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W.Va. Senate continues cleanup of State’s obsolete rules, regulations

Release from the W.Va. Senate:

Senate President Mitch Carmichael

“For too long, West Virginia has been ranked as having the most burdensome, onerous regulatory structures of any state,” Senate President Mitch Carmichael, R-Jackson, said. “This Legislature will act swiftly to remove regulatory burdens on job creators while maintaining reasonable rules to protect our citizens and the environment.”

Senate Bill 169, Senate Bill 170, Senate Bill 171, Senate Bill 176, and Senate Bill 237 each passed by a 33-0-1 vote.

·         Senate Bill 169 repealed a section of code that provided assistance to Korea and Vietnam veterans exposed to certain chemical defoliants. The assistance was contingent upon a similar program being offered by the federal government, and has not been offered for several years. This repeal does not in any way impact the current services or compensation of any veterans.

·         Senate Bill 170 repealed a section of code pertaining to the state hemophilia program. The program was eliminated by the West Virginia Legislature several years ago, when it was removed from the state budget.

·         Senate Bill 171 repealed a section of code that related to Programs of All-Inclusive Care for Elderly. PACE was an optional program that was offered through the United States Department of Health and Human Services, and to participate, states were required to enter a contract with U.S. DHHS. The program’s goals are the same as the Aged and Disabled Waiver (ADW), which prompted the West Virginia Department of Health and Human Resources to dedicate available funding to that waiver program and not duplicate services.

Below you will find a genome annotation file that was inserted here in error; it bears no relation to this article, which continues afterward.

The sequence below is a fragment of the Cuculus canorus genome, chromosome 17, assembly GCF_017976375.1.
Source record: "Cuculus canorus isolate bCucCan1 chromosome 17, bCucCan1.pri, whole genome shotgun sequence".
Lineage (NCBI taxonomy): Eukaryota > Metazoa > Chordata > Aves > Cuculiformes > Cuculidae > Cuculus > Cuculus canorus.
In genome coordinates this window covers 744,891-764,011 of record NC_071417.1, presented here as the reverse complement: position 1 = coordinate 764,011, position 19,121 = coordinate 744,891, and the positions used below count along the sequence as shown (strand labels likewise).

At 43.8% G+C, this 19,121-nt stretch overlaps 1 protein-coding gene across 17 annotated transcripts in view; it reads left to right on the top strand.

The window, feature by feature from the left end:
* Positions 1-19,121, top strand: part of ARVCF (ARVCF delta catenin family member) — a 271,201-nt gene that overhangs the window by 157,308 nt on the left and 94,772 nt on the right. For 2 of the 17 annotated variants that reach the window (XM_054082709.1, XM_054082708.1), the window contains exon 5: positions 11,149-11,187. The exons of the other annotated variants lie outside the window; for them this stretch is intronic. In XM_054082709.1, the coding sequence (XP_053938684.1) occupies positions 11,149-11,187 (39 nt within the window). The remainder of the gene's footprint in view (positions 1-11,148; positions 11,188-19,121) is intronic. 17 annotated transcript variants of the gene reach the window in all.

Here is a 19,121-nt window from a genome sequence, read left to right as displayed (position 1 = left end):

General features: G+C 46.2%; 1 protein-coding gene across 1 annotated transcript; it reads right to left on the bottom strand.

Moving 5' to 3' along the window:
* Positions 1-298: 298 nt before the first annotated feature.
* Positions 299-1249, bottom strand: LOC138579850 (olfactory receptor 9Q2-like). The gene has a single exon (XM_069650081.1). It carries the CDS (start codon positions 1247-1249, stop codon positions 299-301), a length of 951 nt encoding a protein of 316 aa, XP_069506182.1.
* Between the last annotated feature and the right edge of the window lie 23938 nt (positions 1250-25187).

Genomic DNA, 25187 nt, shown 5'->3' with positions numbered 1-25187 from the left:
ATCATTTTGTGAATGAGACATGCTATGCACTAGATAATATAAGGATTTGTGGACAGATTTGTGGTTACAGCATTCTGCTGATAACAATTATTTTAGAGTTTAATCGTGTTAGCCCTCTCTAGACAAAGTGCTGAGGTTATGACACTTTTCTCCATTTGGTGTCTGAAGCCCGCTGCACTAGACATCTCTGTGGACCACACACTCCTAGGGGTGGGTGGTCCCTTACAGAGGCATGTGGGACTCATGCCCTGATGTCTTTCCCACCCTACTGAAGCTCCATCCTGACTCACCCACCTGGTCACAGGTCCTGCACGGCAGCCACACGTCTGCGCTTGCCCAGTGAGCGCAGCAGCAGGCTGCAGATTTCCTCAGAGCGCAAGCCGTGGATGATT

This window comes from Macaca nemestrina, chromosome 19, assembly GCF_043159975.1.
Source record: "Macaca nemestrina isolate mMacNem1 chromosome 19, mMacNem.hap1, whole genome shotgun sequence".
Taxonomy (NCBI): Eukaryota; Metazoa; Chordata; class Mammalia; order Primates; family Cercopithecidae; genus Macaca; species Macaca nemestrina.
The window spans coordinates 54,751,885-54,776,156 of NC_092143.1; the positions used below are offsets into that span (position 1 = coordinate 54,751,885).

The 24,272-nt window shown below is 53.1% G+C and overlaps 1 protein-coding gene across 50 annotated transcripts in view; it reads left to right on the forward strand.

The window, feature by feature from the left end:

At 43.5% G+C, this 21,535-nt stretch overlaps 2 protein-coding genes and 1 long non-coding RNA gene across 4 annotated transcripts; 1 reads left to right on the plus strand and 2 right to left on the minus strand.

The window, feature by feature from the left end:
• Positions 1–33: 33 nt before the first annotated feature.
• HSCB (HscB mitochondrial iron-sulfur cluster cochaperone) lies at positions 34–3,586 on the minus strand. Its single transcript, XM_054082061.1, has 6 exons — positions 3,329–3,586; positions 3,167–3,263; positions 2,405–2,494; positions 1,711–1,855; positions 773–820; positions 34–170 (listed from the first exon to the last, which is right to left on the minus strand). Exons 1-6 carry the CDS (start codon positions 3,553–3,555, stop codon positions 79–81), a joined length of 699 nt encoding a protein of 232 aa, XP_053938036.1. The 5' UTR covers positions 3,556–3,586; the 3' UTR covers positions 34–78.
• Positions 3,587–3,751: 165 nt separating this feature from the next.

·         Senate Bill 176 repealed a section of code concerning detection of tuberculosis, high blood pressure, and diabetes. Currently, DHHR has other funded programs that address these health concerns, and there is no funding within the state budget to operate this specific program.

·         Senate Bill 237 repealed 19 obsolete legislative and procedural rules from the Department of Revenue. They include rules that apply to the Tax Division, the Banking Commissioner, and the Office of the Insurance Commissioner.


The bills have been sent to the House of Delegates for further action.



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